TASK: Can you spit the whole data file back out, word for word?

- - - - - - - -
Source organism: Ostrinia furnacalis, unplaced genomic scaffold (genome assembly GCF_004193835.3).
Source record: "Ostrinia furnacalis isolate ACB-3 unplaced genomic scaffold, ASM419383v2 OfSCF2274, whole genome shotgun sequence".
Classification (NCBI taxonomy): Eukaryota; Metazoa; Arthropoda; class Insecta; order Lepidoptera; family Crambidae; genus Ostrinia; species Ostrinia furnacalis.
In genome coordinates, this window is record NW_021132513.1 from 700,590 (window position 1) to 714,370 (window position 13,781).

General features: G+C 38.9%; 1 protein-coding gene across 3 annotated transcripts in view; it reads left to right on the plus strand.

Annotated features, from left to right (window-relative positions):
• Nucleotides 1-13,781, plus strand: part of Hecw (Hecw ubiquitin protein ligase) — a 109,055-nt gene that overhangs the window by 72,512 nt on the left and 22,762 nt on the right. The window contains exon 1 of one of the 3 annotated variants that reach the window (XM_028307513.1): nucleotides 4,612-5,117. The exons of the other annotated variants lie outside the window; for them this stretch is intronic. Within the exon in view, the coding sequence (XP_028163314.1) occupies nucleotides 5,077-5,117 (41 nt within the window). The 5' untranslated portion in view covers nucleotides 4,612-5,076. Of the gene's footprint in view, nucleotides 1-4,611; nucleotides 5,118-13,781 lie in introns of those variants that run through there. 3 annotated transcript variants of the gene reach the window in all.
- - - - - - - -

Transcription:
Source organism: Ostrinia furnacalis, unplaced genomic scaffold (genome assembly GCF_004193835.3).
Source record: "Ostrinia furnacalis isolate ACB-3 unplaced genomic scaffold, ASM419383v2 OfSCF2274, whole genome shotgun sequence".
Classification (NCBI taxonomy): Eukaryota; Metazoa; Arthropoda; class Insecta; order Lepidoptera; family Crambidae; genus Ostrinia; species Ostrinia furnacalis.
In genome coordinates, this window is record NW_021132513.1 from 700,590 (window position 1) to 714,370 (window position 13,781).

General features: G+C 38.9%; 1 protein-coding gene across 3 annotated transcripts in view; it reads left to right on the plus strand.

Annotated features, from left to right (window-relative positions):
• Nucleotides 1-13,781, plus strand: part of Hecw (Hecw ubiquitin protein ligase) — a 109,055-nt gene that overhangs the window by 72,512 nt on the left and 22,762 nt on the right. The window contains exon 1 of one of the 3 annotated variants that reach the window (XM_028307513.1): nucleotides 4,612-5,117. The exons of the other annotated variants lie outside the window; for them this stretch is intronic. Within the exon in view, the coding sequence (XP_028163314.1) occupies nucleotides 5,077-5,117 (41 nt within the window). The 5' untranslated portion in view covers nucleotides 4,612-5,076. Of the gene's footprint in view, nucleotides 1-4,611; nucleotides 5,118-13,781 lie in introns of those variants that run through there. 3 annotated transcript variants of the gene reach the window in all.